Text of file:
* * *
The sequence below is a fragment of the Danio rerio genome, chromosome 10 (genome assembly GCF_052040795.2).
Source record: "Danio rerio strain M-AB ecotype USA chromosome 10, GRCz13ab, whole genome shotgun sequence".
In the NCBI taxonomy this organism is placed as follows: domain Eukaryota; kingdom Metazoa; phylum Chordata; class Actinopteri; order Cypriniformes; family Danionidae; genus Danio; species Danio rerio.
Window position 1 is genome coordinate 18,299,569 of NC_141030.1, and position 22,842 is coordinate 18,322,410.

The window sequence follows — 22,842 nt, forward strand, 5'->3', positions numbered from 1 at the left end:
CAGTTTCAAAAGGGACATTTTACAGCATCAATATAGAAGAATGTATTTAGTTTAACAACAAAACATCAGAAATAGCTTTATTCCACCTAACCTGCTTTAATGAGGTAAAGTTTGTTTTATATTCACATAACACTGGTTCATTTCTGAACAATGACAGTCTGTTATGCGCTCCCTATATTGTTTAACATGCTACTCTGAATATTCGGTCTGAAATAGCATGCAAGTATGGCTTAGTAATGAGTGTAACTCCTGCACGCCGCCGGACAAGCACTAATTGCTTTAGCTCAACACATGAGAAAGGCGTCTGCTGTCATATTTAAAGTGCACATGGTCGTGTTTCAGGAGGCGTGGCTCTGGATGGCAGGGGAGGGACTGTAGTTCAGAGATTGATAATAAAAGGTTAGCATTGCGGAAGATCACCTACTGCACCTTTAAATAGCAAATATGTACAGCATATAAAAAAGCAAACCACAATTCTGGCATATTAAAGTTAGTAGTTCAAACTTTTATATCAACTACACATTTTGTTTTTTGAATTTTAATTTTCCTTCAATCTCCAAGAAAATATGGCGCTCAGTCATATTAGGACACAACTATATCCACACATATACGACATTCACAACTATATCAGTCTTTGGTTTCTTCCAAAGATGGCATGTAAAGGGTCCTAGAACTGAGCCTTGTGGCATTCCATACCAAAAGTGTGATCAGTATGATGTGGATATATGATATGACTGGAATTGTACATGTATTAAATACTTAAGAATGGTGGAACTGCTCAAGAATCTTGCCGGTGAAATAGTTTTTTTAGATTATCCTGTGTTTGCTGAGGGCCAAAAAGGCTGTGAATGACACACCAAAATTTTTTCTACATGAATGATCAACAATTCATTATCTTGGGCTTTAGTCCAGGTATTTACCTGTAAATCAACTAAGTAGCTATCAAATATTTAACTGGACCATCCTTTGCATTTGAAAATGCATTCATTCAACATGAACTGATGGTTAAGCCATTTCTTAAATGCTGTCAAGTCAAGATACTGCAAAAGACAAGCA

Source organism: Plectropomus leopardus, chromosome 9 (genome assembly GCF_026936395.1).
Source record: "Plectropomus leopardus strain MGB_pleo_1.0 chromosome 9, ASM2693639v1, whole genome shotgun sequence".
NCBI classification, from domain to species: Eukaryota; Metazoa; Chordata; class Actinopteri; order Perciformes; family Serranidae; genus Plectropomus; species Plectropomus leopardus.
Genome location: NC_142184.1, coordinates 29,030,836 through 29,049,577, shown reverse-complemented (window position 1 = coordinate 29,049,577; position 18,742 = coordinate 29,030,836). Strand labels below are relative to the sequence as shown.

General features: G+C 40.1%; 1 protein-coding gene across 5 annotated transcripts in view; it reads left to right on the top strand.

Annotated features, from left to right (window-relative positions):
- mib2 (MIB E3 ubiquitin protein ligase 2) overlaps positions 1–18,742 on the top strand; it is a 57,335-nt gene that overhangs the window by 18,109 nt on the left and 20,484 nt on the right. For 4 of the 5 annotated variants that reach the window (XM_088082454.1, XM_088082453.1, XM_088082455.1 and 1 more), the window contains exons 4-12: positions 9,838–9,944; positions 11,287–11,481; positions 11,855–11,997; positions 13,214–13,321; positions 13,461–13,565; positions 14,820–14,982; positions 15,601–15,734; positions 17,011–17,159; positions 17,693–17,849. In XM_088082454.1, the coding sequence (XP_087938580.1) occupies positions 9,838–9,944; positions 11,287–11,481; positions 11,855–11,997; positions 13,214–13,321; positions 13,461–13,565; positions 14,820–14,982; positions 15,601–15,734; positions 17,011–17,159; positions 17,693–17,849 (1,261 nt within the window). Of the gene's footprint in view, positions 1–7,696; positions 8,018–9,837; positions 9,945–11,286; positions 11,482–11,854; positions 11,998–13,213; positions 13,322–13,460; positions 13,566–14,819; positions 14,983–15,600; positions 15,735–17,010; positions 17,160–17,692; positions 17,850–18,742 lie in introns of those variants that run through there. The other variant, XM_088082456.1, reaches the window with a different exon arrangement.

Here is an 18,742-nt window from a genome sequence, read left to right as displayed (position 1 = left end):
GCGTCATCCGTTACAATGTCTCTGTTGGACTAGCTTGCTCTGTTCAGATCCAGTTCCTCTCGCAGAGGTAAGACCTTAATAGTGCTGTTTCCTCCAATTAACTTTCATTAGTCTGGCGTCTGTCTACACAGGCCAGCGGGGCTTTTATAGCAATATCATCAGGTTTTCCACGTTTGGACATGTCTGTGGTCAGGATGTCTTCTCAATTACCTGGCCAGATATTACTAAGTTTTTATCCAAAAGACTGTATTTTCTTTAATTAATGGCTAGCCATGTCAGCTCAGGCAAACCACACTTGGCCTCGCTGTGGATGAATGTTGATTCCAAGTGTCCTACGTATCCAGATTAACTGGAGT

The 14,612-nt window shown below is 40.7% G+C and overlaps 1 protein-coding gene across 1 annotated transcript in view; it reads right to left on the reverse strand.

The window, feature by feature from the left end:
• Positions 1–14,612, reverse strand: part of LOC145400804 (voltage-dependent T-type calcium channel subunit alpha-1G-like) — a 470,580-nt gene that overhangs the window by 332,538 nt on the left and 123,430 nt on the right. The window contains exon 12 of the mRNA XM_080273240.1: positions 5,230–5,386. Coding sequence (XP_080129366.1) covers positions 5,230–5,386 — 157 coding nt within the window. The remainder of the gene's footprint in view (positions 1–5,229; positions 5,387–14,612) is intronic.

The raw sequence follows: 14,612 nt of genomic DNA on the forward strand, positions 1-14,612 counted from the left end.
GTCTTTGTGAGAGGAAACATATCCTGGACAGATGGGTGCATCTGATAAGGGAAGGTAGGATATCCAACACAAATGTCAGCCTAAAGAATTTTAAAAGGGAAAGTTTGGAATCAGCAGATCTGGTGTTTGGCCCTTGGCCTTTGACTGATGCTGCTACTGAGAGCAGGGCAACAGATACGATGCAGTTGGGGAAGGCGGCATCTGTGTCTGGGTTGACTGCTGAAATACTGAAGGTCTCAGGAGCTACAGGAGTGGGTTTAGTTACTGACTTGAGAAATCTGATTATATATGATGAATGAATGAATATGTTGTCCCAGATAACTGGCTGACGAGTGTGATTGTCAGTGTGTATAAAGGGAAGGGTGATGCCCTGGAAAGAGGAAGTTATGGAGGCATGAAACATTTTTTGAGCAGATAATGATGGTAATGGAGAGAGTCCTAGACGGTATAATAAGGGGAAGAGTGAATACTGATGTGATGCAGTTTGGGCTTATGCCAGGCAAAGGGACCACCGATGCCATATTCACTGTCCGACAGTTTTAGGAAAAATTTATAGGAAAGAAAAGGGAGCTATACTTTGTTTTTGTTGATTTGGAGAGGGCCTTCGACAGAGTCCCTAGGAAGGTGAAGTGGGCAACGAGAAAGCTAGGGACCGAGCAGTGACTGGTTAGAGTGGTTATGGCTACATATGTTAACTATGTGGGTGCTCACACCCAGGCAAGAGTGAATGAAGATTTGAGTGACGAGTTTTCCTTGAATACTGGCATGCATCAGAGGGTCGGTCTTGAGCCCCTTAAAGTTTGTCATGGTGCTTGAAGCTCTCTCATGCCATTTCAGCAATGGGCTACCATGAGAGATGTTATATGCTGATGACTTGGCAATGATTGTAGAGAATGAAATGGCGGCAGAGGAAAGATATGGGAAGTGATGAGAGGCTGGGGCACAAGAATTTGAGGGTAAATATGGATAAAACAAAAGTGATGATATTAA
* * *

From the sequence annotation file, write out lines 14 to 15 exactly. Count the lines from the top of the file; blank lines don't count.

Here is an 18,742-nt window from a genome sequence, read left to right as displayed (position 1 = left end):
GCGTCATCCGTTACAATGTCTCTGTTGGACTAGCTTGCTCTGTTCAGATCCAGTTCCTCTCGCAGAGGTAAGACCTTAATAGTGCTGTTTCCTCCAATTAACTTTCATTAGTCTGGCGTCTGTCTACACAGGCCAGCGGGGCTTTTATAGCAATATCATCAGGTTTTCCACGTTTGGACATGTCTGTGGTCAGGATGTCTTCTCAATTACCTGGCCAGATATTACTAAGTTTTTATCCAAAAGACTGTATTTTCTTTAATTAATGGCTAGCCATGTCAGCTCAGGCAAACCACACTTGGCCTCGCTGTGGATGAATGTTGATTCCAAGTGTCCTACGTATCCAGATTAACTGGAGT